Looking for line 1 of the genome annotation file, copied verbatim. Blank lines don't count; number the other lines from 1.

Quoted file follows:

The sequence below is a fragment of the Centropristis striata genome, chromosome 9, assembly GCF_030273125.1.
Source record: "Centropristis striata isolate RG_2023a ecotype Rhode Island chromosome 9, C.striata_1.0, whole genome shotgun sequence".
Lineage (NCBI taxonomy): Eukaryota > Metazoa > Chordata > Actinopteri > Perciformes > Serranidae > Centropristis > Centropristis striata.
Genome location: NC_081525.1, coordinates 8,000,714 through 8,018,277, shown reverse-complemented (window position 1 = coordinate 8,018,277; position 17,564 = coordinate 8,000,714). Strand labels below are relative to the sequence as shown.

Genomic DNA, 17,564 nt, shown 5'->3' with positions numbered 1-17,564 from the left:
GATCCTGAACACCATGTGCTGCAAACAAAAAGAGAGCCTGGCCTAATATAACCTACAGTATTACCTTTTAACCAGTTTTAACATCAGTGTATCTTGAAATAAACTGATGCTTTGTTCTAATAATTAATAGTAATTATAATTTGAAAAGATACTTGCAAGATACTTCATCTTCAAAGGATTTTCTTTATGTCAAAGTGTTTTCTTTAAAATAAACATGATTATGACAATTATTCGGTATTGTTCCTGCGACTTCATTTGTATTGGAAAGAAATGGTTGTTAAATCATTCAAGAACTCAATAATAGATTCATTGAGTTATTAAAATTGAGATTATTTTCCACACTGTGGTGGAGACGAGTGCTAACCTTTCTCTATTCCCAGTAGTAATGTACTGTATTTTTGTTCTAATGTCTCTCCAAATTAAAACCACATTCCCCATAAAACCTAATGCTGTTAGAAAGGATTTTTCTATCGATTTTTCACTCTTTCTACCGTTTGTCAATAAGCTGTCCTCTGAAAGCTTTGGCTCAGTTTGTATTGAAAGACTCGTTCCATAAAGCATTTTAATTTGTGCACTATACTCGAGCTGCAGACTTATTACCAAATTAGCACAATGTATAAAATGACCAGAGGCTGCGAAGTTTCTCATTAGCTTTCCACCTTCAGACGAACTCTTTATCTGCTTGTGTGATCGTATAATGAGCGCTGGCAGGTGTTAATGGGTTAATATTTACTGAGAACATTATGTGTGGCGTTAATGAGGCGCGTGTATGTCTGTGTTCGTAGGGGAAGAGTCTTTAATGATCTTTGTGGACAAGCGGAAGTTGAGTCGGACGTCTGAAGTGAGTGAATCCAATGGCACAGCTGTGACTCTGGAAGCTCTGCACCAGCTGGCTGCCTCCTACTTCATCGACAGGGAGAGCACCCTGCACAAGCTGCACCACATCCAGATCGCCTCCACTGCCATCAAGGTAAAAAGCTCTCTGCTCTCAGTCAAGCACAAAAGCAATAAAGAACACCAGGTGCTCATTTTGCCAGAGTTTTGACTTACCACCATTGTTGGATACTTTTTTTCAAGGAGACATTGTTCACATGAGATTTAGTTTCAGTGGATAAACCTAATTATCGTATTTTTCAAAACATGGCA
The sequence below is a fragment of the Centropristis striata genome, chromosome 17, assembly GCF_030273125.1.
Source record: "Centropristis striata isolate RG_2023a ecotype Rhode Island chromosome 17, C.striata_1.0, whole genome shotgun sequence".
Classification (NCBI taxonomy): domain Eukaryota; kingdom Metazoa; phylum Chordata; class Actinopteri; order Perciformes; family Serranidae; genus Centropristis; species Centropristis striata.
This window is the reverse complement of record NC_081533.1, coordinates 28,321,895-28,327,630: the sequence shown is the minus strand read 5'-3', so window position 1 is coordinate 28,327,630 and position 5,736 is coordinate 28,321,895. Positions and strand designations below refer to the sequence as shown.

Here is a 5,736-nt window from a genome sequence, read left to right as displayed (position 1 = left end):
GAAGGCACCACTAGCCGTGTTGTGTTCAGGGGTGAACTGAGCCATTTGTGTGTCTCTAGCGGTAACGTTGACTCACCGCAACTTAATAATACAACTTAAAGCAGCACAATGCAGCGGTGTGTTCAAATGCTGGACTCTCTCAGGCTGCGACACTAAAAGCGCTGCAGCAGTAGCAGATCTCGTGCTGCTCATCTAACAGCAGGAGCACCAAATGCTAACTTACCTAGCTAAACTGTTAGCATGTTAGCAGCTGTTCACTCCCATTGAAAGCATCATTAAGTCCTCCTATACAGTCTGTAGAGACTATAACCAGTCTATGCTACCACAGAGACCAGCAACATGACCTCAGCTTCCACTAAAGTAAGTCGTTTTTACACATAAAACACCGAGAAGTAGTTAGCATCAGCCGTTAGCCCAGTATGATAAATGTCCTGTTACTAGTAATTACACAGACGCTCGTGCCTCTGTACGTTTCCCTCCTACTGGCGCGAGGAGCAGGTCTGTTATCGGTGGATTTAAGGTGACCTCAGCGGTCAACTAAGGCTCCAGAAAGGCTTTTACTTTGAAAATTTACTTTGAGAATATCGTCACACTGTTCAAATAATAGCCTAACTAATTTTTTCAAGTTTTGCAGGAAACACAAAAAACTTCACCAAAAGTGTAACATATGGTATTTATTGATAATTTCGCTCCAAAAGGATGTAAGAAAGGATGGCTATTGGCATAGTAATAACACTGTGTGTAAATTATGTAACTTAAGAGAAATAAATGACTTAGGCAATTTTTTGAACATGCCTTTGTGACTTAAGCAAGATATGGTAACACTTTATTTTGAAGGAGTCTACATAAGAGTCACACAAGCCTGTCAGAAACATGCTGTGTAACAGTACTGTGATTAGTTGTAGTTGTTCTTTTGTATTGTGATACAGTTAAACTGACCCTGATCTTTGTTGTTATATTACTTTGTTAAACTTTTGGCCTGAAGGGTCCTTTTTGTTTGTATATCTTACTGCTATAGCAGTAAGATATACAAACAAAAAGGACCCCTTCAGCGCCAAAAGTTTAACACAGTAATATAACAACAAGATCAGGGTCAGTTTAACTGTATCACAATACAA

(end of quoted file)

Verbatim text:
The sequence below is a fragment of the Centropristis striata genome, chromosome 9, assembly GCF_030273125.1.